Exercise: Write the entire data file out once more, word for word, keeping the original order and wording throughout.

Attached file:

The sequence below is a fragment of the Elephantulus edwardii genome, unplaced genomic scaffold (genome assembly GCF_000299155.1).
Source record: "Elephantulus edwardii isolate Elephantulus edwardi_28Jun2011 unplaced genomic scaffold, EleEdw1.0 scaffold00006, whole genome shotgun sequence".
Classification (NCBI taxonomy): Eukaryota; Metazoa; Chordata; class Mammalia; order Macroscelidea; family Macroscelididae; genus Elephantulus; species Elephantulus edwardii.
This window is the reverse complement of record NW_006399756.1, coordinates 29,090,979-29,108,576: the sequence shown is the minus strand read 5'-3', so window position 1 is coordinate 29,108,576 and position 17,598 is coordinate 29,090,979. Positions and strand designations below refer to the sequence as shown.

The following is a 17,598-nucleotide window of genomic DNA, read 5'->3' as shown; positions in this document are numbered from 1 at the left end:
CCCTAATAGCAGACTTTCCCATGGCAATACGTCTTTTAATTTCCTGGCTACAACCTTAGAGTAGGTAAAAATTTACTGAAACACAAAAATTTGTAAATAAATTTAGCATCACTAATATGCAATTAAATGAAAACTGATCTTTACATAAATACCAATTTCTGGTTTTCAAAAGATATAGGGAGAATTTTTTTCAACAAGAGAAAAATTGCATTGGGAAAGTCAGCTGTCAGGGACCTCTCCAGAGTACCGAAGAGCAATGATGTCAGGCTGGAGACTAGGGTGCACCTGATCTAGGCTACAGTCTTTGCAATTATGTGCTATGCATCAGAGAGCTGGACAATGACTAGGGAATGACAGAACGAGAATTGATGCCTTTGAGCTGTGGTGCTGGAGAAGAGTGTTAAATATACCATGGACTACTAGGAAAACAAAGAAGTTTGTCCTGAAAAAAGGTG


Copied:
The sequence below is a fragment of the Elephantulus edwardii genome, unplaced genomic scaffold (genome assembly GCF_000299155.1).
Source record: "Elephantulus edwardii isolate Elephantulus edwardi_28Jun2011 unplaced genomic scaffold, EleEdw1.0 scaffold00006, whole genome shotgun sequence".
Classification (NCBI taxonomy): Eukaryota; Metazoa; Chordata; class Mammalia; order Macroscelidea; family Macroscelididae; genus Elephantulus; species Elephantulus edwardii.
This window is the reverse complement of record NW_006399756.1, coordinates 29,090,979-29,108,576: the sequence shown is the minus strand read 5'-3', so window position 1 is coordinate 29,108,576 and position 17,598 is coordinate 29,090,979. Positions and strand designations below refer to the sequence as shown.

The following is a 17,598-nucleotide window of genomic DNA, read 5'->3' as shown; positions in this document are numbered from 1 at the left end:
CCCTAATAGCAGACTTTCCCATGGCAATACGTCTTTTAATTTCCTGGCTACAACCTTAGAGTAGGTAAAAATTTACTGAAACACAAAAATTTGTAAATAAATTTAGCATCACTAATATGCAATTAAATGAAAACTGATCTTTACATAAATACCAATTTCTGGTTTTCAAAAGATATAGGGAGAATTTTTTTCAACAAGAGAAAAATTGCATTGGGAAAGTCAGCTGTCAGGGACCTCTCCAGAGTACCGAAGAGCAATGATGTCAGGCTGGAGACTAGGGTGCACCTGATCTAGGCTACAGTCTTTGCAATTATGTGCTATGCATCAGAGAGCTGGACAATGACTAGGGAATGACAGAACGAGAATTGATGCCTTTGAGCTGTGGTGCTGGAGAAGAGTGTTAAATATACCATGGACTACTAGGAAAACAAAGAAGTTTGTCCTGAAAAAAGGTG